Establish a Safe Space: Above all, the classroom should be a judgment-free zone. Emphasize the importance of supporting one another. There are no “wrong” answers in improv; every contribution is valid.

Warm-Ups Are Essential: Just like physical exercise, starting with a warm-up game is good. These quick, simple activities can get the creative juices flowing and set the tone.

Keep It Inclusive: Always strive to include everyone. If you notice a student hesitating or holding back, gently encourage them or modify the game to make it more accessible.

Set Clear Instructions: Before starting any game, ensure that the rules are clear. A short demonstration or example can help students understand the game’s objective and flow.

Emphasize Active Listening: One of the core tenets of improv is active listening. Remind students to pay close attention to their peers, reacting and building on their ideas.

Encourage “Yes, And…” Thinking: In improv, the “Yes, And…” principle means accepting what another player has presented (“Yes”) and then adding to it with some construction of your own (“And…”). It promotes positive collaboration and keeps the story or game moving forward.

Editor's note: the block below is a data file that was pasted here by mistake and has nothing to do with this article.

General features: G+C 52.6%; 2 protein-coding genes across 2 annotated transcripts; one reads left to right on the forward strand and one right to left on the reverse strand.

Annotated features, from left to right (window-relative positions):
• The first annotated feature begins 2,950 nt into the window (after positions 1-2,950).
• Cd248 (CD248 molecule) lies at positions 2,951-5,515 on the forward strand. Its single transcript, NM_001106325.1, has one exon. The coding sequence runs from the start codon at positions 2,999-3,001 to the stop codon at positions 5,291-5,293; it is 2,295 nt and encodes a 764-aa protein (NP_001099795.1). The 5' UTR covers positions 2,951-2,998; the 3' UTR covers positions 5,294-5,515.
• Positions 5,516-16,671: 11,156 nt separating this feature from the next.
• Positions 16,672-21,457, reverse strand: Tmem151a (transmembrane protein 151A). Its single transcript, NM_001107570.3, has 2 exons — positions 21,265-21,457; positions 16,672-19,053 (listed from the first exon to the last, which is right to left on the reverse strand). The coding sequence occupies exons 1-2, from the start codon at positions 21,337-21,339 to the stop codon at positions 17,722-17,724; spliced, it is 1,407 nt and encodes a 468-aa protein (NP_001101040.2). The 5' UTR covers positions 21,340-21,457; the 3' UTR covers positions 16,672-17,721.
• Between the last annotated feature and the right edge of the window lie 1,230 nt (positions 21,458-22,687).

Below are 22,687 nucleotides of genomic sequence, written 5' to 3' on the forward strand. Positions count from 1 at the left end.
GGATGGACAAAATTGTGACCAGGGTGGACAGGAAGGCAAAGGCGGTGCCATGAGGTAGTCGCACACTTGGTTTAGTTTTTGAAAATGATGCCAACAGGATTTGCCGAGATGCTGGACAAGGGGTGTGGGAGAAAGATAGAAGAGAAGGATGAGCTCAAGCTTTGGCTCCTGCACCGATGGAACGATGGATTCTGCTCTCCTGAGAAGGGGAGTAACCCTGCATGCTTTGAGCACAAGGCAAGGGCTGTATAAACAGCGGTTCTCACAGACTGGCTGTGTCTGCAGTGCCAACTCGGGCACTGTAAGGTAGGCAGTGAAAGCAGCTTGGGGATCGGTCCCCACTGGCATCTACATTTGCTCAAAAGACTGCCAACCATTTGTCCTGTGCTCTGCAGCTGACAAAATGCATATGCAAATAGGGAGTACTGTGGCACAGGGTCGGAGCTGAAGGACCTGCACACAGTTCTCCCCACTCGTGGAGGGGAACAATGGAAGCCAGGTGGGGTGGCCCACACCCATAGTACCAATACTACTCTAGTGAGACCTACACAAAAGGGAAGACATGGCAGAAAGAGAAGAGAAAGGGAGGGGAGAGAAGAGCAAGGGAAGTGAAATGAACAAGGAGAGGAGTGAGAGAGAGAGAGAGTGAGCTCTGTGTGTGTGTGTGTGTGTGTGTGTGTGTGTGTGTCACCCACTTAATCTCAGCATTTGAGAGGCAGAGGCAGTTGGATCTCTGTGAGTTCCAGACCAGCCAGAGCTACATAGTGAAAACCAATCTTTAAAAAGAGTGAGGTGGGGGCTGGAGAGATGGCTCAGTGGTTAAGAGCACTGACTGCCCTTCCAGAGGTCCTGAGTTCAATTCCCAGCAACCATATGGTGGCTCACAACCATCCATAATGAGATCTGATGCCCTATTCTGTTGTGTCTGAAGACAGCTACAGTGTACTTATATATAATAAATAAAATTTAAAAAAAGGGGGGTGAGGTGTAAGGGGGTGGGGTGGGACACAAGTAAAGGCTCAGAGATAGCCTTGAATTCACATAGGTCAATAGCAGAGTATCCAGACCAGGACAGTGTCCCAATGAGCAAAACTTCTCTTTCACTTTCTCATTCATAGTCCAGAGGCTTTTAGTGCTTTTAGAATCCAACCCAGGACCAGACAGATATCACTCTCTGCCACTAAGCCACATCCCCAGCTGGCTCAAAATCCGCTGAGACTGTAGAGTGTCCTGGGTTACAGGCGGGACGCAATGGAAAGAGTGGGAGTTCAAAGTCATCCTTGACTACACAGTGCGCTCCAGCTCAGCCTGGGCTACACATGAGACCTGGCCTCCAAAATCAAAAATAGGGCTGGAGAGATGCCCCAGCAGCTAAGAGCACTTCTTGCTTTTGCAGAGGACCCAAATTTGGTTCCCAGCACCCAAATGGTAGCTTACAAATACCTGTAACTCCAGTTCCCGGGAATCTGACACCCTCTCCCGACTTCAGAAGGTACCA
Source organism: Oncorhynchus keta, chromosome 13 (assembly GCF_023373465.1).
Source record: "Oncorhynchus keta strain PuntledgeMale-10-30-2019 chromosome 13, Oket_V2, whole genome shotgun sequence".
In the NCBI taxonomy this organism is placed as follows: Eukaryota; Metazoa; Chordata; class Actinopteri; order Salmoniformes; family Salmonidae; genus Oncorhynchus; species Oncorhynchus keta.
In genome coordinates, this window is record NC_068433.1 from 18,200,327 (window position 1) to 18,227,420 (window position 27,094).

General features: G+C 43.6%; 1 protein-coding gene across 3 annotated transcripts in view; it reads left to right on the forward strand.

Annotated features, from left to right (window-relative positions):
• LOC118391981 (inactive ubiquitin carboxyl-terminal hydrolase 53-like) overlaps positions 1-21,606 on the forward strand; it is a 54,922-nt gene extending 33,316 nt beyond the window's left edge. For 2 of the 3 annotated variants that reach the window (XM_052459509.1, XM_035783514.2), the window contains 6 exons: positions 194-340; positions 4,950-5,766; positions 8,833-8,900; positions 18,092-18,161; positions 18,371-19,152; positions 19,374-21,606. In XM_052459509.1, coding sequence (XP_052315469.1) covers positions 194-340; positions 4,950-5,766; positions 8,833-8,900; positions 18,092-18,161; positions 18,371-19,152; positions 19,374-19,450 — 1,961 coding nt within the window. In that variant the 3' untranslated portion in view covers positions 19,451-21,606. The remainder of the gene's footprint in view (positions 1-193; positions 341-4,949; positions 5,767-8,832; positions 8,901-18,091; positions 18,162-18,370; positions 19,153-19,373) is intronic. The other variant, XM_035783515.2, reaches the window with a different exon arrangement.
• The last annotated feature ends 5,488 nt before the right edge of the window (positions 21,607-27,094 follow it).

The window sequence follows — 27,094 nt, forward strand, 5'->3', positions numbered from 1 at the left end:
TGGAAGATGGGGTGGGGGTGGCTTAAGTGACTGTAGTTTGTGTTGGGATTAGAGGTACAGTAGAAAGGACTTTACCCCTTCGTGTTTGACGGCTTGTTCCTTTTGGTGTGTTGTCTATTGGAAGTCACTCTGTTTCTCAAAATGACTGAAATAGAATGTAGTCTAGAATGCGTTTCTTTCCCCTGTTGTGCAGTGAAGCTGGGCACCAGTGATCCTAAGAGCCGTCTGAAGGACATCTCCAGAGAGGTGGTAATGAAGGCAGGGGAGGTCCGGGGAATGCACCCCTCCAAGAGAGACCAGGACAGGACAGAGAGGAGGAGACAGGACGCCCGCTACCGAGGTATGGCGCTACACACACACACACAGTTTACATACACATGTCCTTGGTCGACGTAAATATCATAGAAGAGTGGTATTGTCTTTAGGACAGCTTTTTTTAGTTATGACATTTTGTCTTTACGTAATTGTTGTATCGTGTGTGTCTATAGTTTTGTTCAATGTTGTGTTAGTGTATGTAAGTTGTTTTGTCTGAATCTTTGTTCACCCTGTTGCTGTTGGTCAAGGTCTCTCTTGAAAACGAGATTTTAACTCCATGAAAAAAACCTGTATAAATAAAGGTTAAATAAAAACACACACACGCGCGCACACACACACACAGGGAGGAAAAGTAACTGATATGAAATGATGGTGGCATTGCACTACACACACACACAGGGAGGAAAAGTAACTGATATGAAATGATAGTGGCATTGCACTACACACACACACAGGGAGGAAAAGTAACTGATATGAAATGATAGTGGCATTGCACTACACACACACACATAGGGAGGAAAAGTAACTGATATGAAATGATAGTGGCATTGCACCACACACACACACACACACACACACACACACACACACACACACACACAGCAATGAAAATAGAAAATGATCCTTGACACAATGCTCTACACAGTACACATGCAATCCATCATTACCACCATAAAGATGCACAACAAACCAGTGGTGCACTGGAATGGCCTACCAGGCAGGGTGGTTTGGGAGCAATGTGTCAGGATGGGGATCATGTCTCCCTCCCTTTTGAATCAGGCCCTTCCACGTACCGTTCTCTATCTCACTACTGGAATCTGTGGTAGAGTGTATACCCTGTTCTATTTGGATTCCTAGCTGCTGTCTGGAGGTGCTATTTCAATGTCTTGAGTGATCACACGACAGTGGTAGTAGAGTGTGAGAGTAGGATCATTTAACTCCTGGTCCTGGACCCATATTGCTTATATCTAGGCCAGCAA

Stay Flexible: While rules are essential, remember that the primary goal is to foster creativity and fun. If a game isn’t working or students are struggling, it’s okay to pivot or adapt the rules.

Limit Negative Feedback: Constructive criticism has its place, but during the game isn’t it. If a student is not following a game’s premise, gently guide them back rather than pointing out the mistake.

Celebrate Successes: Whether it’s a hilarious moment, a breakthrough for a typically shy student, or just the end of a game, celebrate! Applause, cheers, or simple words of encouragement go a long way.

Debrief After the Game: Spend a few minutes after each game reflecting on what went well, what was learned, and how students felt. This reflection reinforces the game’s educational value and allows students to process their experiences.

Armed with these guidelines, you’re all set to introduce the thrilling world of improv to your students. Remember, the goal isn’t perfection—it’s growth, collaboration, and fun! These can be used for more than just drama class.

Improv Games for Middle School

1. Zip Zap Zop